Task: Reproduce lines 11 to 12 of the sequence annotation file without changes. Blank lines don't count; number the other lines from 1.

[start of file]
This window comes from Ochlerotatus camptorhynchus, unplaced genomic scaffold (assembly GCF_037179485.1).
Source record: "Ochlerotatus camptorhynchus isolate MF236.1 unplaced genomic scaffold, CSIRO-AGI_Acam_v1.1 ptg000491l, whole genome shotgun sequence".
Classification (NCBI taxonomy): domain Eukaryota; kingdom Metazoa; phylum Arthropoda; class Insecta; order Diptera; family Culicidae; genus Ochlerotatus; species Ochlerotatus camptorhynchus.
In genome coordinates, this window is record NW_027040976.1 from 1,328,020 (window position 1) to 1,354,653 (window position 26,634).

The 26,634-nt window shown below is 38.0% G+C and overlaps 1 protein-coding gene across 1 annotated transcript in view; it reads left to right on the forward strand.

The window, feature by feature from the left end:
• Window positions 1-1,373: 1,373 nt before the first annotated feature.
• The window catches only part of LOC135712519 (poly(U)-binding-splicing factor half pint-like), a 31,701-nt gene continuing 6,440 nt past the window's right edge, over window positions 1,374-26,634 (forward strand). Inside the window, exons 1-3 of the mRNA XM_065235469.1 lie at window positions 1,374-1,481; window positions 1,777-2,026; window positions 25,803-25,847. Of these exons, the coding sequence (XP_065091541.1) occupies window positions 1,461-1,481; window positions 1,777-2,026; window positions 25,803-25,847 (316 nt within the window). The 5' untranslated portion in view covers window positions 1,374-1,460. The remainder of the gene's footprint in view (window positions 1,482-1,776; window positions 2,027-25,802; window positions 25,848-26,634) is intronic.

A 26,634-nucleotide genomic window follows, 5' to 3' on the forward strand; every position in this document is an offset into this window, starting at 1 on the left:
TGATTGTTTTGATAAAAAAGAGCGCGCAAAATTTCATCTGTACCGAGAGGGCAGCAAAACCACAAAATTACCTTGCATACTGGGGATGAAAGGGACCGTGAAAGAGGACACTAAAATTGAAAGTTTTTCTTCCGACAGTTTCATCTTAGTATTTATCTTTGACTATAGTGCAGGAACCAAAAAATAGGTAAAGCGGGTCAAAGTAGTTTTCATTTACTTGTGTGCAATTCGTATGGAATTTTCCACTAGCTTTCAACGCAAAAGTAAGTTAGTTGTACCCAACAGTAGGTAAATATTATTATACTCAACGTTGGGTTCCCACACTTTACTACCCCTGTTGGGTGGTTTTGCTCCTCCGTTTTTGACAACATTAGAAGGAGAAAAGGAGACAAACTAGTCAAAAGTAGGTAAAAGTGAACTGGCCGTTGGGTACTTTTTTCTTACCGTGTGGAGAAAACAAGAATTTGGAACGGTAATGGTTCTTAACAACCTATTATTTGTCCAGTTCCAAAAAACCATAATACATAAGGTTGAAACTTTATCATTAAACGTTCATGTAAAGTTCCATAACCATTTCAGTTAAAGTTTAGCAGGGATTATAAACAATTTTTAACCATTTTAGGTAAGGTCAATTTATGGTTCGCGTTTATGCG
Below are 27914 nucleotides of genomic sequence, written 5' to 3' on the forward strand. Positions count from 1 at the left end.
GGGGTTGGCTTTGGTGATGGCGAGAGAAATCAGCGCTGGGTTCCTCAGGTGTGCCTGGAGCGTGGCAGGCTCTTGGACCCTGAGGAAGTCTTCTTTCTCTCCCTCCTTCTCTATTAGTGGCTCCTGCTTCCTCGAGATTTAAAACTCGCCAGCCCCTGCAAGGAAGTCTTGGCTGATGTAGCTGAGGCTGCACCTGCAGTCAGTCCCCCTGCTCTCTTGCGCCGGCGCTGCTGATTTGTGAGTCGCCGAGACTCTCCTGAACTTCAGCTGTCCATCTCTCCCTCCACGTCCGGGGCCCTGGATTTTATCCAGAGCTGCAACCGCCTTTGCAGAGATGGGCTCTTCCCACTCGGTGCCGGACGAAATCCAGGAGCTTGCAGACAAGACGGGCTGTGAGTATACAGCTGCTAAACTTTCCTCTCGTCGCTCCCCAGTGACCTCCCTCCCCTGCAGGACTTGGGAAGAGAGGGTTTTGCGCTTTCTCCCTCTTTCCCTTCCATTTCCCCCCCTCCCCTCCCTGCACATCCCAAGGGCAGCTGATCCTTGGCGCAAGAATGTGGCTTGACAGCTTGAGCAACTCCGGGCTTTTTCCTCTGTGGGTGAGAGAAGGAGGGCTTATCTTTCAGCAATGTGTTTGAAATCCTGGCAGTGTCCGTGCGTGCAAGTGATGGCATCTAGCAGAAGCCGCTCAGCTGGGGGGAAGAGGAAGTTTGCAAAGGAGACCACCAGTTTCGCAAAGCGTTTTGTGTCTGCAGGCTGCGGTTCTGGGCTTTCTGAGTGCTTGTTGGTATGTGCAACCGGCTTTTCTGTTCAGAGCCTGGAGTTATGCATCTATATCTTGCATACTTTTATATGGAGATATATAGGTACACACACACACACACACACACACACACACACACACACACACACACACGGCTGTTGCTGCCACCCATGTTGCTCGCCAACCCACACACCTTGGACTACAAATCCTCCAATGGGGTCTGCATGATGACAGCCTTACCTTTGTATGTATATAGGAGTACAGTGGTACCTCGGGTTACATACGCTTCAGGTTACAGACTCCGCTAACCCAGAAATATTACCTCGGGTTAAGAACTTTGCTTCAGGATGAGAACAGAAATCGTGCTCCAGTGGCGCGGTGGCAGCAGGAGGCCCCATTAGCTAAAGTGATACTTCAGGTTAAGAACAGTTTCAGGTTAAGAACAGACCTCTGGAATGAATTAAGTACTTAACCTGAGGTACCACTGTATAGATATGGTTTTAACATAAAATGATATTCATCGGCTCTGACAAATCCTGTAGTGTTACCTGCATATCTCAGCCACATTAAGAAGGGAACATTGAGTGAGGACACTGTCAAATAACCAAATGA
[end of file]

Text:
Below are 27914 nucleotides of genomic sequence, written 5' to 3' on the forward strand. Positions count from 1 at the left end.
GGGGTTGGCTTTGGTGATGGCGAGAGAAATCAGCGCTGGGTTCCTCAGGTGTGCCTGGAGCGTGGCAGGCTCTTGGACCCTGAGGAAGTCTTCTTTCTCTCCCTCCTTCTCTATTAGTGGCTCCTGCTTCCTCGAGATTTAAAACTCGCCAGCCCCTGCAAGGAAGTCTTGGCTGATGTAGCTGAGGCTGCACCTGCAGTCAGTCCCCCTGCTCTCTTGCGCCGGCGCTGCTGATTTGTGAGTCGCCGAGACTCTCCTGAACTTCAGCTGTCCATCTCTCCCTCCACGTCCGGGGCCCTGGATTTTATCCAGAGCTGCAACCGCCTTTGCAGAGATGGGCTCTTCCCACTCGGTGCCGGACGAAATCCAGGAGCTTGCAGACAAGACGGGCTGTGAGTATACAGCTGCTAAACTTTCCTCTCGTCGCTCCCCAGTGACCTCCCTCCCCTGCAGGACTTGGGAAGAGAGGGTTTTGCGCTTTCTCCCTCTTTCCCTTCCATTTCCCCCCCTCCCCTCCCTGCACATCCCAAGGGCAGCTGATCCTTGGCGCAAGAATGTGGCTTGACAGCTTGAGCAACTCCGGGCTTTTTCCTCTGTGGGTGAGAGAAGGAGGGCTTATCTTTCAGCAATGTGTTTGAAATCCTGGCAGTGTCCGTGCGTGCAAGTGATGGCATCTAGCAGAAGCCGCTCAGCTGGGGGGAAGAGGAAGTTTGCAAAGGAGACCACCAGTTTCGCAAAGCGTTTTGTGTCTGCAGGCTGCGGTTCTGGGCTTTCTGAGTGCTTGTTGGTATGTGCAACCGGCTTTTCTGTTCAGAGCCTGGAGTTATGCATCTATATCTTGCATACTTTTATATGGAGATATATAGGTACACACACACACACACACACACACACACACACACACACACACACACACGGCTGTTGCTGCCACCCATGTTGCTCGCCAACCCACACACCTTGGACTACAAATCCTCCAATGGGGTCTGCATGATGACAGCCTTACCTTTGTATGTATATAGGAGTACAGTGGTACCTCGGGTTACATACGCTTCAGGTTACAGACTCCGCTAACCCAGAAATATTACCTCGGGTTAAGAACTTTGCTTCAGGATGAGAACAGAAATCGTGCTCCAGTGGCGCGGTGGCAGCAGGAGGCCCCATTAGCTAAAGTGATACTTCAGGTTAAGAACAGTTTCAGGTTAAGAACAGACCTCTGGAATGAATTAAGTACTTAACCTGAGGTACCACTGTATAGATATGGTTTTAACATAAAATGATATTCATCGGCTCTGACAAATCCTGTAGTGTTACCTGCATATCTCAGCCACATTAAGAAGGGAACATTGAGTGAGGACACTGTCAAATAACCAAATGA